Hello there!

I have an exercise that askes me to create a binary file .dat with a structure in it. I have to run it like this: a.out something.dat. Also I have to create a command prompt for the user (input). I am very confused since I don't have linux! How can I do that?

Do it the same way you'd do it in Windows (open the file in binary mode and use the read/write functions). This can be done with standard code, though the contents of the file will not be portable due to implementation-defined padding between structure members. So your file can't be read with a program compiled on a different compiler than the writing program was compiled on.

Do it the same way you'd do it in Windows (open the file in binary mode and use the read/write functions). This can be done with standard code, though the contents of the file will not be portable due to implementation-defined padding between structure members. So your file can't be read with a program compiled on a different compiler than the writing program was compiled on.

You mean that after creating the file in Windows I can't use it on Linux? What I am going to do is to just write the code in CodeBlocks in Windows and then copy the code to a Linux compiler.

You mean that after creating the file in Windows I can't use it on Linux?

Not portably. You can compile the code on Linux and then create the file on Linux, but if you create the file on Windows and then try to read it on Linux, there's a chance that it won't work.

Here's why. Consider a structure definition:

struct foo
{
    char a;
    int b;
    short c;
    double d;
};

Each member would normally be aligned to a specific boundary, such as multiples of 4. To maintain this alignment, hidden padding between members is added by the compiler. So the structure might really look like this to place objects on multiples of the byte size (char=1, short=2, int=4, double=8, for this example):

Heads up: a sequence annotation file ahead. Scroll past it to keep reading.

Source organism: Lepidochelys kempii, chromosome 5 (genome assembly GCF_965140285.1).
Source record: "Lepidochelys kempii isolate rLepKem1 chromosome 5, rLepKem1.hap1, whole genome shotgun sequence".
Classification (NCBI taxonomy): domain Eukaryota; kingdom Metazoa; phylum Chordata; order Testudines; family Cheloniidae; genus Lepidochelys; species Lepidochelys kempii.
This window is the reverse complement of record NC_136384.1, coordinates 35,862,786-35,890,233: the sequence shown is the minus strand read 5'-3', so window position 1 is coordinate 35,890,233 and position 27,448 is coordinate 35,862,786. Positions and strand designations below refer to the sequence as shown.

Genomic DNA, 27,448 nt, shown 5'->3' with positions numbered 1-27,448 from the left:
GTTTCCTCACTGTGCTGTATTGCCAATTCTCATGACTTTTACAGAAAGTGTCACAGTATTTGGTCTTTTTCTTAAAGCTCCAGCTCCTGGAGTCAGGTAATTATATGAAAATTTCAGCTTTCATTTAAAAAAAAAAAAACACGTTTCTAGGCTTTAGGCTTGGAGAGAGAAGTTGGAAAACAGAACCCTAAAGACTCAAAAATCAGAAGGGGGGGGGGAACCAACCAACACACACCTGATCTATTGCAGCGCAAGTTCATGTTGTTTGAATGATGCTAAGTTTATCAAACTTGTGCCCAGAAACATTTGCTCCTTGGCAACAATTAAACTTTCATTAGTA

struct foo
{
    char a;           /* 1 byte at 1 */
    unsigned char[3]; /* Align for an int */
    int b;            /* 4 bytes at 4 */
    short c;          /* 2 bytes at 8 */
    unsigned char[6]; /* Align for a double */
    double d;         /* 8 bytes at 16 */
};

The alignment requirements are platform dependent, and the padding choices are implementation-dependent. So the structure you write to file on Windows could very likely not be the same structure you expect to read from the same file on Linux.

Most compilers will offer a way to force that padding away and pack the members as tightly as possible, but that's typically a code change (in the form of a pragma) which would make your code non-portable. The real lesson here isn't this specific portability issue, it's the fact that such issues exist and you can't take anything for granted. ;)

What I am going to do is to just write the code in CodeBlocks in Windows and then copy the code to a Linux compiler.

That's fine. As long as you write standard code, you shouldn't have any trouble moving the code from Windows to Linux. Unless there's something you haven't mentioned, the problem can be solved with 100% standard code.

Edited 6 Years Ago by Narue: n/a

Since I am a beginner I don't know what's happening behind the machines and the compilers. Thanks once more dude!

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